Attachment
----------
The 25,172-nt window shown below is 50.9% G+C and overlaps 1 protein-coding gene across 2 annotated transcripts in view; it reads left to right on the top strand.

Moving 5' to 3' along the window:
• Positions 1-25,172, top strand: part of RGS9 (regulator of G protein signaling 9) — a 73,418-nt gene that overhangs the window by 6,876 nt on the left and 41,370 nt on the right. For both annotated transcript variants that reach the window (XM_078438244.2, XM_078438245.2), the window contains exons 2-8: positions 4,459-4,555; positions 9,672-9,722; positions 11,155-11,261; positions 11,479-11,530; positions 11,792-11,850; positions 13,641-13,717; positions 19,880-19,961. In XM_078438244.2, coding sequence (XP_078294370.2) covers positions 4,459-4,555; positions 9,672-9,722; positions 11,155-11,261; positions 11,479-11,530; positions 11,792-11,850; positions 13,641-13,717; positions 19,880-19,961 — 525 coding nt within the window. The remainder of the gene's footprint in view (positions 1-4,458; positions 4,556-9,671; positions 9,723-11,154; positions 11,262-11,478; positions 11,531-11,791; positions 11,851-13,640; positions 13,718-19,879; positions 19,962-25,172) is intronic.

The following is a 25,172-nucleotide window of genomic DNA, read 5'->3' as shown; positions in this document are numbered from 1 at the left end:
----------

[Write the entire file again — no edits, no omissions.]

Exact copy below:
The 25,172-nt window shown below is 50.9% G+C and overlaps 1 protein-coding gene across 2 annotated transcripts in view; it reads left to right on the top strand.

Moving 5' to 3' along the window:
• Positions 1-25,172, top strand: part of RGS9 (regulator of G protein signaling 9) — a 73,418-nt gene that overhangs the window by 6,876 nt on the left and 41,370 nt on the right. For both annotated transcript variants that reach the window (XM_078438244.2, XM_078438245.2), the window contains exons 2-8: positions 4,459-4,555; positions 9,672-9,722; positions 11,155-11,261; positions 11,479-11,530; positions 11,792-11,850; positions 13,641-13,717; positions 19,880-19,961. In XM_078438244.2, coding sequence (XP_078294370.2) covers positions 4,459-4,555; positions 9,672-9,722; positions 11,155-11,261; positions 11,479-11,530; positions 11,792-11,850; positions 13,641-13,717; positions 19,880-19,961 — 525 coding nt within the window. The remainder of the gene's footprint in view (positions 1-4,458; positions 4,556-9,671; positions 9,723-11,154; positions 11,262-11,478; positions 11,531-11,791; positions 11,851-13,640; positions 13,718-19,879; positions 19,962-25,172) is intronic.

The following is a 25,172-nucleotide window of genomic DNA, read 5'->3' as shown; positions in this document are numbered from 1 at the left end: